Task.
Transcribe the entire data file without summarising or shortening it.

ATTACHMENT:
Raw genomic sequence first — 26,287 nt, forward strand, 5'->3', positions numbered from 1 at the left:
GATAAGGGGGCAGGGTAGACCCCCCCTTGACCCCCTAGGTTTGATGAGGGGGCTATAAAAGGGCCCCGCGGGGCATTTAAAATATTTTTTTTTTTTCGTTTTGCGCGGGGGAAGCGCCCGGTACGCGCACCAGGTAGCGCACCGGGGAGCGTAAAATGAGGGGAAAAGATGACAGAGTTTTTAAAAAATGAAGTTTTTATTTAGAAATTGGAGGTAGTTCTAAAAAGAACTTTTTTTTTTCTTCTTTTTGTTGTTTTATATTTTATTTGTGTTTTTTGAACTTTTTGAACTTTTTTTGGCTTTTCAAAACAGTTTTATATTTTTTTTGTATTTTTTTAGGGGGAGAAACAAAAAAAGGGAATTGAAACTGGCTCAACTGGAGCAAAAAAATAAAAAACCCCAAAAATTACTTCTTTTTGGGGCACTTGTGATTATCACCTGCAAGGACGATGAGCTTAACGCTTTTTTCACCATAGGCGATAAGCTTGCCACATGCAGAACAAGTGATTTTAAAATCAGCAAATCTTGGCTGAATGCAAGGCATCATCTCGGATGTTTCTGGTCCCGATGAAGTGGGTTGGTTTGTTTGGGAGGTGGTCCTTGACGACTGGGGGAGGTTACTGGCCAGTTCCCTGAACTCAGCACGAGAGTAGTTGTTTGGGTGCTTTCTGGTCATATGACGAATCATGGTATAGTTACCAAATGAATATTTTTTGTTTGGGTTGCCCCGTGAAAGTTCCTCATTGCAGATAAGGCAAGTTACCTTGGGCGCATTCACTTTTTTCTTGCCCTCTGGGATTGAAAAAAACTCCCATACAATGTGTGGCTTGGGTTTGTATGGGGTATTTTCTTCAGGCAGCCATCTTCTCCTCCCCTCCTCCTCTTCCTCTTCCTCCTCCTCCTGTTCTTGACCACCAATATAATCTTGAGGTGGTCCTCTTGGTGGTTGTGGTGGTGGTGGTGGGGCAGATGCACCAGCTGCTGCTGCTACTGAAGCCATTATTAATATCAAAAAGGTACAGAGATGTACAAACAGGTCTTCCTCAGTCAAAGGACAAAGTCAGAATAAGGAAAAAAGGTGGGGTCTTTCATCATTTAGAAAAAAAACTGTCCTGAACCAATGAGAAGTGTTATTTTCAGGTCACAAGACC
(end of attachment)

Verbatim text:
Raw genomic sequence first — 26,287 nt, forward strand, 5'->3', positions numbered from 1 at the left:
GATAAGGGGGCAGGGTAGACCCCCCCTTGACCCCCTAGGTTTGATGAGGGGGCTATAAAAGGGCCCCGCGGGGCATTTAAAATATTTTTTTTTTTTCGTTTTGCGCGGGGGAAGCGCCCGGTACGCGCACCAGGTAGCGCACCGGGGAGCGTAAAATGAGGGGAAAAGATGACAGAGTTTTTAAAAAATGAAGTTTTTATTTAGAAATTGGAGGTAGTTCTAAAAAGAACTTTTTTTTTTCTTCTTTTTGTTGTTTTATATTTTATTTGTGTTTTTTGAACTTTTTGAACTTTTTTTGGCTTTTCAAAACAGTTTTATATTTTTTTTGTATTTTTTTAGGGGGAGAAACAAAAAAAGGGAATTGAAACTGGCTCAACTGGAGCAAAAAAATAAAAAACCCCAAAAATTACTTCTTTTTGGGGCACTTGTGATTATCACCTGCAAGGACGATGAGCTTAACGCTTTTTTCACCATAGGCGATAAGCTTGCCACATGCAGAACAAGTGATTTTAAAATCAGCAAATCTTGGCTGAATGCAAGGCATCATCTCGGATGTTTCTGGTCCCGATGAAGTGGGTTGGTTTGTTTGGGAGGTGGTCCTTGACGACTGGGGGAGGTTACTGGCCAGTTCCCTGAACTCAGCACGAGAGTAGTTGTTTGGGTGCTTTCTGGTCATATGACGAATCATGGTATAGTTACCAAATGAATATTTTTTGTTTGGGTTGCCCCGTGAAAGTTCCTCATTGCAGATAAGGCAAGTTACCTTGGGCGCATTCACTTTTTTCTTGCCCTCTGGGATTGAAAAAAACTCCCATACAATGTGTGGCTTGGGTTTGTATGGGGTATTTTCTTCAGGCAGCCATCTTCTCCTCCCCTCCTCCTCTTCCTCTTCCTCCTCCTCCTGTTCTTGACCACCAATATAATCTTGAGGTGGTCCTCTTGGTGGTTGTGGTGGTGGTGGTGGGGCAGATGCACCAGCTGCTGCTGCTACTGAAGCCATTATTAATATCAAAAAGGTACAGAGATGTACAAACAGGTCTTCCTCAGTCAAAGGACAAAGTCAGAATAAGGAAAAAAGGTGGGGTCTTTCATCATTTAGAAAAAAAACTGTCCTGAACCAATGAGAAGTGTTATTTTCAGGTCACAAGACC